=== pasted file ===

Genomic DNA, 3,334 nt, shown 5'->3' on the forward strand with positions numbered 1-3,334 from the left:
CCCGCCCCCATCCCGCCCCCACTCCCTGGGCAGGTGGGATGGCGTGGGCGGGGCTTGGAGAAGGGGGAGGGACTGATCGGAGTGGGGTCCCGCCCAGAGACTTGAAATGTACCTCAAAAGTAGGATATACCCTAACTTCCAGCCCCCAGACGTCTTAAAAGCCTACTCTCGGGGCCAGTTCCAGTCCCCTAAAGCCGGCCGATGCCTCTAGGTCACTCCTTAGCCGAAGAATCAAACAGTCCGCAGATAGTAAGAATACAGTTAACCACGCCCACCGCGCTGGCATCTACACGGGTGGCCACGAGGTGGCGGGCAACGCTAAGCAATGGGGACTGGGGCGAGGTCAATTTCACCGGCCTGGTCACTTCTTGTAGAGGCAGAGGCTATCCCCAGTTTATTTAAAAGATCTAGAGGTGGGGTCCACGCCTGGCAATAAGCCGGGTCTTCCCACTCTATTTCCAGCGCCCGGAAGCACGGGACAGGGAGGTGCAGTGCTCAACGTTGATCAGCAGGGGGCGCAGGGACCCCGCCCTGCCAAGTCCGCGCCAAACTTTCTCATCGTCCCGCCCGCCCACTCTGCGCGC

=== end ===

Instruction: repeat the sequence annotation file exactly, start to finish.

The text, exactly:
Genomic DNA, 3,334 nt, shown 5'->3' on the forward strand with positions numbered 1-3,334 from the left:
CCCGCCCCCATCCCGCCCCCACTCCCTGGGCAGGTGGGATGGCGTGGGCGGGGCTTGGAGAAGGGGGAGGGACTGATCGGAGTGGGGTCCCGCCCAGAGACTTGAAATGTACCTCAAAAGTAGGATATACCCTAACTTCCAGCCCCCAGACGTCTTAAAAGCCTACTCTCGGGGCCAGTTCCAGTCCCCTAAAGCCGGCCGATGCCTCTAGGTCACTCCTTAGCCGAAGAATCAAACAGTCCGCAGATAGTAAGAATACAGTTAACCACGCCCACCGCGCTGGCATCTACACGGGTGGCCACGAGGTGGCGGGCAACGCTAAGCAATGGGGACTGGGGCGAGGTCAATTTCACCGGCCTGGTCACTTCTTGTAGAGGCAGAGGCTATCCCCAGTTTATTTAAAAGATCTAGAGGTGGGGTCCACGCCTGGCAATAAGCCGGGTCTTCCCACTCTATTTCCAGCGCCCGGAAGCACGGGACAGGGAGGTGCAGTGCTCAACGTTGATCAGCAGGGGGCGCAGGGACCCCGCCCTGCCAAGTCCGCGCCAAACTTTCTCATCGTCCCGCCCGCCCACTCTGCGCGC